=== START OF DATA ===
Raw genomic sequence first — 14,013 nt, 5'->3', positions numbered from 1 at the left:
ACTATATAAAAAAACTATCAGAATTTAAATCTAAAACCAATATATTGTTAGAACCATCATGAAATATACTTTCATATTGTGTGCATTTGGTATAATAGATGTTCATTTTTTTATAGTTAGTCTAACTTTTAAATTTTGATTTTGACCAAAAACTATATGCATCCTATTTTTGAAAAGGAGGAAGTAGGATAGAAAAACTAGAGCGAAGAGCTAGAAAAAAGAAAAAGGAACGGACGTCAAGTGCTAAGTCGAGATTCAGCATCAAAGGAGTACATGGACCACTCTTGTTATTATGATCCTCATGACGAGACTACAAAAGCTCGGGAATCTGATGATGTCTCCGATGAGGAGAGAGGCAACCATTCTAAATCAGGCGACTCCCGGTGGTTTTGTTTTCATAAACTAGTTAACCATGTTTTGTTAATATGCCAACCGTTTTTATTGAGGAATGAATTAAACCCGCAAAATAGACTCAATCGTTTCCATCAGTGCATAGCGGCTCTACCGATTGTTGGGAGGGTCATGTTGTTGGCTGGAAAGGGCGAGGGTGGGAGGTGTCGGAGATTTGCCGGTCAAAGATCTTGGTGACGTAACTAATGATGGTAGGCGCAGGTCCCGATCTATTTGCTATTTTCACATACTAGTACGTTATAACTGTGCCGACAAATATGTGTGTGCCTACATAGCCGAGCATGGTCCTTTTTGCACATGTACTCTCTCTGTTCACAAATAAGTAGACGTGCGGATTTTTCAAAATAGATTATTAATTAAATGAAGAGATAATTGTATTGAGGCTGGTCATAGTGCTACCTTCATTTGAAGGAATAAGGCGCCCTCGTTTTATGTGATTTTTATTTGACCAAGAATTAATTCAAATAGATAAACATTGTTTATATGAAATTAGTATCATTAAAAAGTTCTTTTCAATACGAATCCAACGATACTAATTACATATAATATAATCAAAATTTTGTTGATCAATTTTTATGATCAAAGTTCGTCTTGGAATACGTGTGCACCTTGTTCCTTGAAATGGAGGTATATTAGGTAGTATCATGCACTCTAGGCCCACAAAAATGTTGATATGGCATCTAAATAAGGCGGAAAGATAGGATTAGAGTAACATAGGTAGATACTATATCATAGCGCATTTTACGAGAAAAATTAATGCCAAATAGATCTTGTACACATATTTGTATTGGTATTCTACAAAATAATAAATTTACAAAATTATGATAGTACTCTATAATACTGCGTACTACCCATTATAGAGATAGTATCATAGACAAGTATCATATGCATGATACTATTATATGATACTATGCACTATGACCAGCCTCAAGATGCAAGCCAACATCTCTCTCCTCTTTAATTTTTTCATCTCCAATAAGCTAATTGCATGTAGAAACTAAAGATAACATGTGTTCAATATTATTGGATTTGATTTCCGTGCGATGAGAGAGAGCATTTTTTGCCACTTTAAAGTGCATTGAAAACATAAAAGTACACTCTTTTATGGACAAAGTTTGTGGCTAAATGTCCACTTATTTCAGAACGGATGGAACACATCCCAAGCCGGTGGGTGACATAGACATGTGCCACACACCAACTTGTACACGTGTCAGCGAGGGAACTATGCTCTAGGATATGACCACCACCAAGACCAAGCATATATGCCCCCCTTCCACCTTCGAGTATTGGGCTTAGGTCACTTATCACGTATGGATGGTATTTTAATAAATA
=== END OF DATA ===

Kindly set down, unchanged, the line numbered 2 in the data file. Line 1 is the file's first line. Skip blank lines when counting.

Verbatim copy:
ACTATATAAAAAAACTATCAGAATTTAAATCTAAAACCAATATATTGTTAGAACCATCATGAAATATACTTTCATATTGTGTGCATTTGGTATAATAGATGTTCATTTTTTTATAGTTAGTCTAACTTTTAAATTTTGATTTTGACCAAAAACTATATGCATCCTATTTTTGAAAAGGAGGAAGTAGGATAGAAAAACTAGAGCGAAGAGCTAGAAAAAAGAAAAAGGAACGGACGTCAAGTGCTAAGTCGAGATTCAGCATCAAAGGAGTACATGGACCACTCTTGTTATTATGATCCTCATGACGAGACTACAAAAGCTCGGGAATCTGATGATGTCTCCGATGAGGAGAGAGGCAACCATTCTAAATCAGGCGACTCCCGGTGGTTTTGTTTTCATAAACTAGTTAACCATGTTTTGTTAATATGCCAACCGTTTTTATTGAGGAATGAATTAAACCCGCAAAATAGACTCAATCGTTTCCATCAGTGCATAGCGGCTCTACCGATTGTTGGGAGGGTCATGTTGTTGGCTGGAAAGGGCGAGGGTGGGAGGTGTCGGAGATTTGCCGGTCAAAGATCTTGGTGACGTAACTAATGATGGTAGGCGCAGGTCCCGATCTATTTGCTATTTTCACATACTAGTACGTTATAACTGTGCCGACAAATATGTGTGTGCCTACATAGCCGAGCATGGTCCTTTTTGCACATGTACTCTCTCTGTTCACAAATAAGTAGACGTGCGGATTTTTCAAAATAGATTATTAATTAAATGAAGAGATAATTGTATTGAGGCTGGTCATAGTGCTACCTTCATTTGAAGGAATAAGGCGCCCTCGTTTTATGTGATTTTTATTTGACCAAGAATTAATTCAAATAGATAAACATTGTTTATATGAAATTAGTATCATTAAAAAGTTCTTTTCAATACGAATCCAACGATACTAATTACATATAATATAATCAAAATTTTGTTGATCAATTTTTATGATCAAAGTTCGTCTTGGAATACGTGTGCACCTTGTTCCTTGAAATGGAGGTATATTAGGTAGTATCATGCACTCTAGGCCCACAAAAATGTTGATATGGCATCTAAATAAGGCGGAAAGATAGGATTAGAGTAACATAGGTAGATACTATATCATAGCGCATTTTACGAGAAAAATTAATGCCAAATAGATCTTGTACACATATTTGTATTGGTATTCTACAAAATAATAAATTTACAAAATTATGATAGTACTCTATAATACTGCGTACTACCCATTATAGAGATAGTATCATAGACAAGTATCATATGCATGATACTATTATATGATACTATGCACTATGACCAGCCTCAAGATGCAAGCCAACATCTCTCTCCTCTTTAATTTTTTCATCTCCAATAAGCTAATTGCATGTAGAAACTAAAGATAACATGTGTTCAATATTATTGGATTTGATTTCCGTGCGATGAGAGAGAGCATTTTTTGCCACTTTAAAGTGCATTGAAAACATAAAAGTACACTCTTTTATGGACAAAGTTTGTGGCTAAATGTCCACTTATTTCAGAACGGATGGAACACATCCCAAGCCGGTGGGTGACATAGACATGTGCCACACACCAACTTGTACACGTGTCAGCGAGGGAACTATGCTCTAGGATATGACCACCACCAAGACCAAGCATATATGCCCCCCTTCCACCTTCGAGTATTGGGCTTAGGTCACTTATCACGTATGGATGGTATTTTAATAAATA